0

Sorry if this is an XY problem -- struggling to understand a few concepts.

To put it simply, I just don't understand when iBGP is needed. Been reading the CCNP Enterprise - Core and the example provided is confusing me.

enter image description here enter image description here enter image description here

For start, it's mentioned that "R2 could form an iBGP session directly with R4, but R3 would not know where to route traffic from AS65100 or AS65300 when traffic from either AS reaches R3, because R3 would not have the appropriate route forwarding information for the destination traffic" and I just don't get this.

  • Is OSPF required between R2 and R3? (Why is it not iBGP? -- Is it just for the sake of example?)
  • Is EIGRP required between R3 and R4? (Again, why is it not iBGP? -- Is it just for the sake of example?)
  • How does the relation between R2 and R4 matter in this case? I imagine it's related to the BGP path attributes, but want more assurance.
  • Why can't the information coming from AS65100 or AS65300 be useful to R3 in this current design?
  • When they mention "redistributing the BGP table [...]", does that imply eBGP?
  • Ancillary to point listed immediately above, what is the protocol used between {R1 and R2} and {R4 and R5}?
  • What is the quote unquote solve for a situation like this? Sorry if that's too broad. The book mentions that "establishing iBGP sessions between all the same routers in a full mesh allows for proper forwarding between autonomous systems", but is there any way to make this situation work without using strictly iBGP in AS65200?

Hopefully the scope of this is clear enough!

1 Answer 1

2

Is OSPF required between R2 and R3? (Why is it not iBGP? -- Is it just for the sake of example?)

No, it's just an example. Any routing protocol (or static routes) will work

Is EIGRP required between R3 and R4? (Again, why is it not iBGP? -- Is it just for the sake of example?)

No, it's just an example. Any routing protocol (or static routes) will work

How does the relation between R2 and R4 matter in this case? I imagine it's related to the BGP path attributes, but want more assurance.

Not sure what you're asking here. If AS 65200 is a transit AS, one assumes you want BGP attributes to pass through it. That won't happen if you redistribute into the IGP.

Why can't the information coming from AS65100 or AS65300 be useful to R3 in this current design?

Possibly, but in this example, it's not a good practice for the reasons (scalability, etc) they mention

When they mention "redistributing the BGP table [...]", does that imply eBGP? Ancillary to point listed immediately above, what is the protocol used between {R1 and R2} and {R4 and R5}?

No. eBGP and iBGP are in the same table (it's the same protocol). BGP is the protocol.

What is the quote unquote solve for a situation like this? Sorry if that's too broad. The book mentions that "establishing iBGP sessions between all the same routers in a full mesh allows for proper forwarding between autonomous systems", but is there any way to make this situation work without using strictly iBGP in AS65200?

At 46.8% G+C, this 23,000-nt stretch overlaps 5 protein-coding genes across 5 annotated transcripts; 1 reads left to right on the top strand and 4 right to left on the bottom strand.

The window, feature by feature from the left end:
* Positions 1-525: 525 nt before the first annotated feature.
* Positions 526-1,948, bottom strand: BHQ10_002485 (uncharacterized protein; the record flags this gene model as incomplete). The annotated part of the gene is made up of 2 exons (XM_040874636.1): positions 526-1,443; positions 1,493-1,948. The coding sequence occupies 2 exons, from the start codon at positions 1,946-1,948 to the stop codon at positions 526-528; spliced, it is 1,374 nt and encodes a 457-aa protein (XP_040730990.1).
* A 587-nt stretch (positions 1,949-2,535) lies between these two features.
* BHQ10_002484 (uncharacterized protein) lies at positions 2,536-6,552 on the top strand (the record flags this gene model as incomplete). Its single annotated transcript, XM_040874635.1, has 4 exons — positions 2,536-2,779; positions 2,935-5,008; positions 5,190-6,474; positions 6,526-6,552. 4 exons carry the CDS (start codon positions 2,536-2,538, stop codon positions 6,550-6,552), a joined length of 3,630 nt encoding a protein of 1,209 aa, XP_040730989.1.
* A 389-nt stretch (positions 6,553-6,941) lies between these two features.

R3 needs to know how to reach all the destinations that R2 and R4 do in order to provide transit. Anything that makes that happen is a solution. A good exercise is to try to think up some yourself.

11
  • "Not sure what you're asking here. If AS 65200 is a transit AS, one assumes you want BGP attributes to pass through it. That won't happen if you redistribute into the IGP." > W this current design, how could you achieve that? (Could you provide a concrete example?) Also, /why/ won't that happen? "Possibly, but in this example, it's not a good practice for the reasons (scalability, etc) they mention" > Would you please elaborate? Are the path attributes the primary concern? Part of my fundamental issue w this is that I don't understand why R3 doesn't have the information it needs.
    – qux
    Commented Jul 7, 2023 at 16:57
  • The second diagram uses static routes to solve the problem. Otherwise, R2 wouldn't know how to reach R4 and vice versa. Imagine that your BGP router is receiving the full Internet routing table (~750,000 routes). OSPF or EIGRP will have problems with that.
    – Ron Trunk
    Commented Jul 7, 2023 at 17:09
  • And yes, BGP attributes are an important factor.
    – Ron Trunk
    Commented Jul 7, 2023 at 17:09
  • For my own notes, are the routing tables shown under diagram #2 a working solve for this? I'm trying to make sure I understand correctly.
    – qux
    Commented Jul 7, 2023 at 17:25
  • It's not R3 that needs the routes, it's R2 and R4. R2 doesn't know how to get to 10.45.1.0 unless it knows to forward traffic to R3.
    – Ron Trunk
    Commented Jul 7, 2023 at 17:26

Your Answer

By clicking “Post Your Answer”, you agree to our terms of service and acknowledge you have read our privacy policy.

Not the answer you're looking for? Browse other questions tagged or ask your own question.